Francesco Molinari won May’s BMW PGA Championship at the Wentworth Club, just outside London, and went on to a banner summer. He was runner-up at the Italian Open — another Rolex Series event — and took the momentum to the United States to win the Quicken Loans National, capping it with a British Open triumph that made him Italy’s first major champion.

Nor was he done there. Molinari became the first European to go 5-0 at a Ryder Cup, teaming with Fleetwood to win all four paired matches and capping the weekend with a singles victory over Phil Mickelson.

“Winning always helps to bring confidence,” Molinari said early in October. “To be honest, up until Wentworth my season was nothing special. It was a little bit disappointing because I could feel that my game had improved a lot.”

Molinari also holds a commanding points lead in the tour’s Race to Dubai season, with a margin of 1.36 million points — based on euros earned — over second-place Fleetwood.

“With the year he’s having,” Fleetwood quipped, “I think he might deserve it.”

Fleetwood captured the Race to Dubai crown last year, aided by his Rolex Series win at the Open de France. Rahm was third in points, with two Rolex wins nearly making up for the 11 fewer European tournaments he played than Fleetwood.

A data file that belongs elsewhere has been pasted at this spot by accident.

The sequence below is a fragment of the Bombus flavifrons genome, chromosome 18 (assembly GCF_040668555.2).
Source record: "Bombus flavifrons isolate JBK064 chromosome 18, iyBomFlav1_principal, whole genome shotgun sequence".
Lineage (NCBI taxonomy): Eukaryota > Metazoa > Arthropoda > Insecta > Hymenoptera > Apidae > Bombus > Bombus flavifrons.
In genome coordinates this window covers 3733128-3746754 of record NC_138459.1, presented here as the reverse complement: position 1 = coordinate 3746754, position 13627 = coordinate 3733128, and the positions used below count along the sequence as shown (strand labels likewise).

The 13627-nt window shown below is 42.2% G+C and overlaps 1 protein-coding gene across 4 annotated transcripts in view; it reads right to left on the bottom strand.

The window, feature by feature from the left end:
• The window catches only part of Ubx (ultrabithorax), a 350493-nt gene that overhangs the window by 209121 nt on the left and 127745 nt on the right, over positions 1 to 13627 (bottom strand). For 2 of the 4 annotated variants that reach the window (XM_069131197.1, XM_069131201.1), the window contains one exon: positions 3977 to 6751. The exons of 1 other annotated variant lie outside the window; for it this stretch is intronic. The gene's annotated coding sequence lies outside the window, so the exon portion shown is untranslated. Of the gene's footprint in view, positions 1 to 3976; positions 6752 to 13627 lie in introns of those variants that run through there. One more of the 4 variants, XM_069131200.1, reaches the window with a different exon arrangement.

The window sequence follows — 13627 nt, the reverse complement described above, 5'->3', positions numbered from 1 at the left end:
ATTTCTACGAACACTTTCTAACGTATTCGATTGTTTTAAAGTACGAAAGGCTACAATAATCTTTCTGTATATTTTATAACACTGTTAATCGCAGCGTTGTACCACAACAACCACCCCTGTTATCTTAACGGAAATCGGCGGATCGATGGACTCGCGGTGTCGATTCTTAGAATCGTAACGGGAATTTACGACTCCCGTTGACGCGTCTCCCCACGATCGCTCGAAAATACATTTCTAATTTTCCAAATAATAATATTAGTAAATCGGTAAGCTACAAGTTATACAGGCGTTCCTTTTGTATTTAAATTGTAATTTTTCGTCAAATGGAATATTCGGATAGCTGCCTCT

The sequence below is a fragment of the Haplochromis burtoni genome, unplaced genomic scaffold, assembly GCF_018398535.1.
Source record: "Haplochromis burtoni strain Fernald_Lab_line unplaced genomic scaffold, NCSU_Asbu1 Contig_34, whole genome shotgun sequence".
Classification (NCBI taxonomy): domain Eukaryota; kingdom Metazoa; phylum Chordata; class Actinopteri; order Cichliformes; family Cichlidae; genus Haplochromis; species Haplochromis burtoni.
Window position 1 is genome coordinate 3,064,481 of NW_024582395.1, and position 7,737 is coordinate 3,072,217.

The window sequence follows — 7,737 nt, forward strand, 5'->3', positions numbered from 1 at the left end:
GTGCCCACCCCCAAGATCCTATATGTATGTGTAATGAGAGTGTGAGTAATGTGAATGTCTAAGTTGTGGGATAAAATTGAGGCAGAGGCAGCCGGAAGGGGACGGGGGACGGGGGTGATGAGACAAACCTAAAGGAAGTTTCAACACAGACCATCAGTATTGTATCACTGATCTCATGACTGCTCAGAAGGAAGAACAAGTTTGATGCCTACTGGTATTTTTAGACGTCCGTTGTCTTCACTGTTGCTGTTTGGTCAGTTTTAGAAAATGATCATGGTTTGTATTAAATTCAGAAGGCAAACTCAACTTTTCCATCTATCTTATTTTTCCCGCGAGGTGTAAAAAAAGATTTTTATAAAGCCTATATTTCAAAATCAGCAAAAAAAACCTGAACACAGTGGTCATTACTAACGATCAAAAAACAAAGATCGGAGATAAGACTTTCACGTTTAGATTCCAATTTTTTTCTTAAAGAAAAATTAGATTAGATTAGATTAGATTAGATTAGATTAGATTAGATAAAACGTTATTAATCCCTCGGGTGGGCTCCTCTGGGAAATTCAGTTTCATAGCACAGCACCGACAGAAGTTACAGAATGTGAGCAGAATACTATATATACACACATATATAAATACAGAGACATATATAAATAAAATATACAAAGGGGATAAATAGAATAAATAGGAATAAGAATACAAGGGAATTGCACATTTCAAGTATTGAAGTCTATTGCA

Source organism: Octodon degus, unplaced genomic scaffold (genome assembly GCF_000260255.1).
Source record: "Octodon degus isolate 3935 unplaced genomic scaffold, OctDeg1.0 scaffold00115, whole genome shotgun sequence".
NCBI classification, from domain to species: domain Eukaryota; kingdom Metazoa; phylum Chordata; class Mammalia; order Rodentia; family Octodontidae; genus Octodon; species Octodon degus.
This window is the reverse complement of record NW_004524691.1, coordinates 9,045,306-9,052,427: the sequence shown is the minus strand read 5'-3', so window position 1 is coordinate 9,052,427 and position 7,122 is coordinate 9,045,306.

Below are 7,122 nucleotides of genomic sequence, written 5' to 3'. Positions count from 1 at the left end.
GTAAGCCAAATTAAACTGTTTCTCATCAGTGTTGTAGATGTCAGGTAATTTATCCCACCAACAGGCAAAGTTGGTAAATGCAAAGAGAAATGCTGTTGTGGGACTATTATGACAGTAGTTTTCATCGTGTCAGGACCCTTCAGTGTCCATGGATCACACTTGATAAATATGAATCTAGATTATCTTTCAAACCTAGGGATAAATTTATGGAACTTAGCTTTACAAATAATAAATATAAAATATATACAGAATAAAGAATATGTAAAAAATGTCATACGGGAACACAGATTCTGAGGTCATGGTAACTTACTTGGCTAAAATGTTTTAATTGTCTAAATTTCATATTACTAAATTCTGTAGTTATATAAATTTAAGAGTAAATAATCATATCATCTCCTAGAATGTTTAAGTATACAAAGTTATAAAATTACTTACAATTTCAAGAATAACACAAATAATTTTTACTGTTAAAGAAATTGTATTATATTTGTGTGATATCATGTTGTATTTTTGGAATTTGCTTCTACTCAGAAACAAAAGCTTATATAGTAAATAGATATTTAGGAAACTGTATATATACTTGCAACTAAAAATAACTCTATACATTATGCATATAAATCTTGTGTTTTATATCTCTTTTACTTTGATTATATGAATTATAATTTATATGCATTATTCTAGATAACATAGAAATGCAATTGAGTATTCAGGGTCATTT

“If you play good, you can take advantage toward the end of the year,” Rahm said.

Fleetwood, Hatton and Olesen are all in their late 20s; Rahm will be 24 this month.

“There are some good young guys coming through,” said Matthew Fitzpatrick, 24, who has five top-12 finishes in Rolex Series events. “I think it makes for some exciting years on the tour.”

It’s the kind of impact envisioned in the creation of the Rolex Series, with each tournament increasing its prize fund to at least $7 million. Bigger purses draw better lineups, and the money has a greater impact on the points race.

“You can win two smaller ones and still be behind someone who wins one Rolex Series,” said Thomas Pieters of Belgium. “I think it should be like that, because you get the best fields in the Rolex Series.”